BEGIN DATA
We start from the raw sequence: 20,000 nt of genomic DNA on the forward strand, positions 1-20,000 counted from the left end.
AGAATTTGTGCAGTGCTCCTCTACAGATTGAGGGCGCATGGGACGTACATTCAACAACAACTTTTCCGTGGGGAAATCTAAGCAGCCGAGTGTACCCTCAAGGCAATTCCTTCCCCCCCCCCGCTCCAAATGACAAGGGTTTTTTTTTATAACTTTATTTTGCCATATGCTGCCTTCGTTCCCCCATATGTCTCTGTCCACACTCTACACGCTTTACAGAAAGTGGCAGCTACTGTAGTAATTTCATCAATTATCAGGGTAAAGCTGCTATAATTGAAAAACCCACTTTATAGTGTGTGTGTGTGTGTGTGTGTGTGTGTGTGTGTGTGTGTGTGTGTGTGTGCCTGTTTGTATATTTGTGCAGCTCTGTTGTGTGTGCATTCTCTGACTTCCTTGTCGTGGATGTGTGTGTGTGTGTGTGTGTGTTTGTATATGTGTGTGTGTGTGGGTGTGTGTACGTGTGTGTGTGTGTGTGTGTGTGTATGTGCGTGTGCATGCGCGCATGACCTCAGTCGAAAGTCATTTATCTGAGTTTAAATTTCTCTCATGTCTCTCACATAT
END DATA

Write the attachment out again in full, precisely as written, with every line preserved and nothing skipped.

We start from the raw sequence: 20,000 nt of genomic DNA on the forward strand, positions 1-20,000 counted from the left end.
AGAATTTGTGCAGTGCTCCTCTACAGATTGAGGGCGCATGGGACGTACATTCAACAACAACTTTTCCGTGGGGAAATCTAAGCAGCCGAGTGTACCCTCAAGGCAATTCCTTCCCCCCCCCCGCTCCAAATGACAAGGGTTTTTTTTTATAACTTTATTTTGCCATATGCTGCCTTCGTTCCCCCATATGTCTCTGTCCACACTCTACACGCTTTACAGAAAGTGGCAGCTACTGTAGTAATTTCATCAATTATCAGGGTAAAGCTGCTATAATTGAAAAACCCACTTTATAGTGTGTGTGTGTGTGTGTGTGTGTGTGTGTGTGTGTGTGTGTGTGTGTGTGCCTGTTTGTATATTTGTGCAGCTCTGTTGTGTGTGCATTCTCTGACTTCCTTGTCGTGGATGTGTGTGTGTGTGTGTGTGTGTTTGTATATGTGTGTGTGTGTGGGTGTGTGTACGTGTGTGTGTGTGTGTGTGTGTGTATGTGCGTGTGCATGCGCGCATGACCTCAGTCGAAAGTCATTTATCTGAGTTTAAATTTCTCTCATGTCTCTCACATAT